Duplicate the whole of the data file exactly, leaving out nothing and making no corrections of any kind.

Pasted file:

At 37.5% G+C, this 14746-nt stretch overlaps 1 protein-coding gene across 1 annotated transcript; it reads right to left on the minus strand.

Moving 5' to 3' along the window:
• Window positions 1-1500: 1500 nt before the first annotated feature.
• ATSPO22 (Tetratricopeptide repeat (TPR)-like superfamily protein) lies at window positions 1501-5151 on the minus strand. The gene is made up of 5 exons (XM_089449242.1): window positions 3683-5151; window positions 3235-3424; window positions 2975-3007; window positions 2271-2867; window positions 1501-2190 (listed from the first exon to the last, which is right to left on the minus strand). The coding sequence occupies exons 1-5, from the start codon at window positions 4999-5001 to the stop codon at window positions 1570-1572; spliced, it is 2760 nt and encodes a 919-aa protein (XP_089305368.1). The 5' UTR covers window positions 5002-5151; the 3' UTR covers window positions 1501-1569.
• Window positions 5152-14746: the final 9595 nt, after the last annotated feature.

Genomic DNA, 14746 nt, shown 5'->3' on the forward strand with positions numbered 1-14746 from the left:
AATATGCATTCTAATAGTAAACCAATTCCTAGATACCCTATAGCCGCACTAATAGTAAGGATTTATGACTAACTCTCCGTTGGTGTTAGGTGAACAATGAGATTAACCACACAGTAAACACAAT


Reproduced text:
At 37.5% G+C, this 14746-nt stretch overlaps 1 protein-coding gene across 1 annotated transcript; it reads right to left on the minus strand.

Moving 5' to 3' along the window:
• Window positions 1-1500: 1500 nt before the first annotated feature.
• ATSPO22 (Tetratricopeptide repeat (TPR)-like superfamily protein) lies at window positions 1501-5151 on the minus strand. The gene is made up of 5 exons (XM_089449242.1): window positions 3683-5151; window positions 3235-3424; window positions 2975-3007; window positions 2271-2867; window positions 1501-2190 (listed from the first exon to the last, which is right to left on the minus strand). The coding sequence occupies exons 1-5, from the start codon at window positions 4999-5001 to the stop codon at window positions 1570-1572; spliced, it is 2760 nt and encodes a 919-aa protein (XP_089305368.1). The 5' UTR covers window positions 5002-5151; the 3' UTR covers window positions 1501-1569.
• Window positions 5152-14746: the final 9595 nt, after the last annotated feature.

Genomic DNA, 14746 nt, shown 5'->3' on the forward strand with positions numbered 1-14746 from the left:
AATATGCATTCTAATAGTAAACCAATTCCTAGATACCCTATAGCCGCACTAATAGTAAGGATTTATGACTAACTCTCCGTTGGTGTTAGGTGAACAATGAGATTAACCACACAGTAAACACAAT